The Preliminary Alcohol Screening Device (PAS) is a mini breath machine that is used by some law enforcement officers out in the field in order to determine if a person they suspect of being under the influence of alcohol is over the legal limit.
Typically, if the police smell alcohol on your breath and you show the objective signs of being under the influence of alcohol, then they can have you blow in the PAS device and see what your reading is before wasting a trip to the police station if you are under the legal limit.
The police definitely are not interested in wasting their time and being embarrassed back at the station if you blood alcohol level is under the legal limit. This is why the PAS device is such a convenient and helpful tool for them.
The PAS test has been around for many years and its usefulness to law enforcement as a tool to arrest people and prosecute them for a DUI has grown / evolved over the years. In the past, the police / prosecutors could use the PAS results to show that you had alcohol in your system versus actually trying to use the result itself to convict you of a DUI.
Now the prosecutors are relying on case law in order to actually use the reading against the person who is arrested for a DUI offense. This is a double edged sword for them because the machine itself is subject to attack by experts and its result can sometimes be unraveled at trial by an effective cross examination by a savvy DUI defense attorney.
As indicated above, fortunately, the test itself is fraught with issues and the machine simply does not produce an accurate result. The defense will always be able to get experts to attack the PAS result and even the prosecutors own expert will typically acknowledge that the test is not very accurate.
I can not tell you how many times I have seen a huge disparity between the PAS result and the breath test back at the station or the blood test. Hence, the defense will always have a strong argument with the prosecutor and judge that their client’s PAS result is not accurate.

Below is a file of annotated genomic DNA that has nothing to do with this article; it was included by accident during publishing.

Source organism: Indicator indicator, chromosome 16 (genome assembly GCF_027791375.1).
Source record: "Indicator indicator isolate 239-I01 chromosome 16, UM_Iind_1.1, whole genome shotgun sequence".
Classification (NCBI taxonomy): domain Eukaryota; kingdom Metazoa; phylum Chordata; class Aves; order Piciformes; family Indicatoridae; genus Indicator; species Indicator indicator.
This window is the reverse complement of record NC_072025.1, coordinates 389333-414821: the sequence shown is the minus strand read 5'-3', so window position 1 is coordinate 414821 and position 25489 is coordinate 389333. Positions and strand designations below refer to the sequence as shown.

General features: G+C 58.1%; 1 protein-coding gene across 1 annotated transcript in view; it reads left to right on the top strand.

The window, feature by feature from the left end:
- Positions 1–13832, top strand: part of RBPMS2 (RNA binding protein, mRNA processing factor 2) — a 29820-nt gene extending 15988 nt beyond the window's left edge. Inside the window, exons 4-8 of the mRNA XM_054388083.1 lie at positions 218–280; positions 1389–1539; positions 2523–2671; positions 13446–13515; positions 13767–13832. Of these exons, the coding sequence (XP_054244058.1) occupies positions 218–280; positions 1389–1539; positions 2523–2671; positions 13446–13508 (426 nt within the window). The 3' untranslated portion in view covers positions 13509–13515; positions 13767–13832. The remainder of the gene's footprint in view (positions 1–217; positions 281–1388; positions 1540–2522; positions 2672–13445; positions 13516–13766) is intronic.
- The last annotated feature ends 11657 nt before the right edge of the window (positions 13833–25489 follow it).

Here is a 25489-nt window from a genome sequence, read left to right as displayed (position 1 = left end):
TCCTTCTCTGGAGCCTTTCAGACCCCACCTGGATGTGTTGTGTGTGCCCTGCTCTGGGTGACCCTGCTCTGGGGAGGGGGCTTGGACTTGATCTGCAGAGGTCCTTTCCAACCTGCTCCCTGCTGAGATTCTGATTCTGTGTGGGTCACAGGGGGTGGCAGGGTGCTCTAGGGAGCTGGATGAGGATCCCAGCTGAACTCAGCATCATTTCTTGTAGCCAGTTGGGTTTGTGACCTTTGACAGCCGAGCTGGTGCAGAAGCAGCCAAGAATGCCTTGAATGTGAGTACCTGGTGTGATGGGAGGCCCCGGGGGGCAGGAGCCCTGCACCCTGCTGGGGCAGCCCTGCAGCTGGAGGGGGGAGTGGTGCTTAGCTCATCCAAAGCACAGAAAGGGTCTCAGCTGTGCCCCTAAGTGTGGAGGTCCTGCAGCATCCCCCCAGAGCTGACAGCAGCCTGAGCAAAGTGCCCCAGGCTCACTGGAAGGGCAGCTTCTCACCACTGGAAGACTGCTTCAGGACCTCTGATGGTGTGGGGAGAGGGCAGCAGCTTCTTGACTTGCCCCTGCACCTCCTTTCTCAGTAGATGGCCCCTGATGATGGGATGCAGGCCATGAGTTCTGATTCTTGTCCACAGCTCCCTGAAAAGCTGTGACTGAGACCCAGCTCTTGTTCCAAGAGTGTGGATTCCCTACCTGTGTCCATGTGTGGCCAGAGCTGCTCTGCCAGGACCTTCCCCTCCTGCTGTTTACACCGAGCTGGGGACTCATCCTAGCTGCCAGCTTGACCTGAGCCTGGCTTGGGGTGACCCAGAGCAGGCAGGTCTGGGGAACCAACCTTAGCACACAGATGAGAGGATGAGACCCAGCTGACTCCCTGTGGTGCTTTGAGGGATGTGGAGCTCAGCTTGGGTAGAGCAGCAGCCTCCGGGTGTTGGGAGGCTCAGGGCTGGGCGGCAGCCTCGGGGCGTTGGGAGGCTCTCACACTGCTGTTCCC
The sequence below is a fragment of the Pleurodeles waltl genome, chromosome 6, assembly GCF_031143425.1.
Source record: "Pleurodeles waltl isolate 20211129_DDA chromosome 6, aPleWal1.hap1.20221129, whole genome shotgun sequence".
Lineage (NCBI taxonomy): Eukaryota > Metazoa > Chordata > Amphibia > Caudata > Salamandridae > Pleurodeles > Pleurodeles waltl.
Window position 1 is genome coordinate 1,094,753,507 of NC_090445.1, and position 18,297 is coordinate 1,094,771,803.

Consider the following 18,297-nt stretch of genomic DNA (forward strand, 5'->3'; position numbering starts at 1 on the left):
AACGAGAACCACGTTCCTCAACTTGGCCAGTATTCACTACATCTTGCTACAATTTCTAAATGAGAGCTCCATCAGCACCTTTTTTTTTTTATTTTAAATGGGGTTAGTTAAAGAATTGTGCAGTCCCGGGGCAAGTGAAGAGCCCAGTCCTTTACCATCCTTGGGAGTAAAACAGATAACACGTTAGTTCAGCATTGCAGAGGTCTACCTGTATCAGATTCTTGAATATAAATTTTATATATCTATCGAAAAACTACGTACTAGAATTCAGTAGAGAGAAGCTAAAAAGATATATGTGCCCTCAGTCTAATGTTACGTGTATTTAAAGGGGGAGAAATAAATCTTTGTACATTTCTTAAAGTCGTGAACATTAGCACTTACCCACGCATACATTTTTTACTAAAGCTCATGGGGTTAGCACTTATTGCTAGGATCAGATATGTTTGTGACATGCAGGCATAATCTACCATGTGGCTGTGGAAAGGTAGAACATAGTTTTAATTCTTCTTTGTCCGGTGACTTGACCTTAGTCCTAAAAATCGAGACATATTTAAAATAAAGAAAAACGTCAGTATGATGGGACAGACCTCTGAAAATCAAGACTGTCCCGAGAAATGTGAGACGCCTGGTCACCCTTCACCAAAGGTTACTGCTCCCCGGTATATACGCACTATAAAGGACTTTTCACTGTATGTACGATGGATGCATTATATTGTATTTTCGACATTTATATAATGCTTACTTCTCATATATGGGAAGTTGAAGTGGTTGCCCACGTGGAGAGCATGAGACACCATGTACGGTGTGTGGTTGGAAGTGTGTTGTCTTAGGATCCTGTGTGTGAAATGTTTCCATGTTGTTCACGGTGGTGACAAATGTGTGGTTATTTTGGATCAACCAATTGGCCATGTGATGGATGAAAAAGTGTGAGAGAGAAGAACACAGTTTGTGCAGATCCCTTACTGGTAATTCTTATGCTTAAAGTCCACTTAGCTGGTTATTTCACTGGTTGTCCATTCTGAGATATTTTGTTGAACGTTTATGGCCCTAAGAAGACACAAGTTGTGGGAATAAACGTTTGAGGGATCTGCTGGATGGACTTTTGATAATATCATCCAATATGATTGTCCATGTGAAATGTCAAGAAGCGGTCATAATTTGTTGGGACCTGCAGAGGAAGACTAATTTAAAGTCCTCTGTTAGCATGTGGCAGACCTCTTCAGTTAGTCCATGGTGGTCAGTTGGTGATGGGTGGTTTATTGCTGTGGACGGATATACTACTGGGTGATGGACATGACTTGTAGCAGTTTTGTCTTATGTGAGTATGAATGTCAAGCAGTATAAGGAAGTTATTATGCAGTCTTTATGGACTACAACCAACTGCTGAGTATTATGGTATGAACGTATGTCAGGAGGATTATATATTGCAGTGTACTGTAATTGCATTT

Of course there are some occasions where the PAS result is actually helpful to the client and the defense is arguing for its admission and accuracy. It is all in what position you sit that determines how you will view certain evidence.
Drivers in Los Angeles can refuse to blow into the PAS device. They can also refuse to take the field sobriety tests. If you do this, you will make the police angry and they will figure out whatever they can possibly do to arrest you and make it stick. Further, if a person suspected of being dui is asked to take a breath test at the police station, they must take it or risk a refusal.
I always advise my clients to take the test because I am concerned that they will end up with a refusal and a years license suspension if they do not. In counties like Ventura the police are actually driving around with the breath test you must take in side their police units.
So even though you can technically refuse to take the PAS test, beware that the police are not your friend and can sometimes take that refusal in a negative way and try and hit you with a refusal. Hence, this is a dangerous proposition and I always advise to error on taking the test, so you do not end up losing your license for a year.
When it comes to DUI defense, I always like to get the client into the office from the beginning and lay out all of the details related to their case and figure out a game plan that works for them and their scenario. Once you know what you are facing and what you can do to help your situation, I have noticed that you regain a sense of control and peace of mind back and it just make the process that much easier.
Last, I have a goal of making sure that the client understands what they are up against and trying to make the process as smooth and painless as possible. I believe if you have a DUI you should do it once, do it right and never do it again!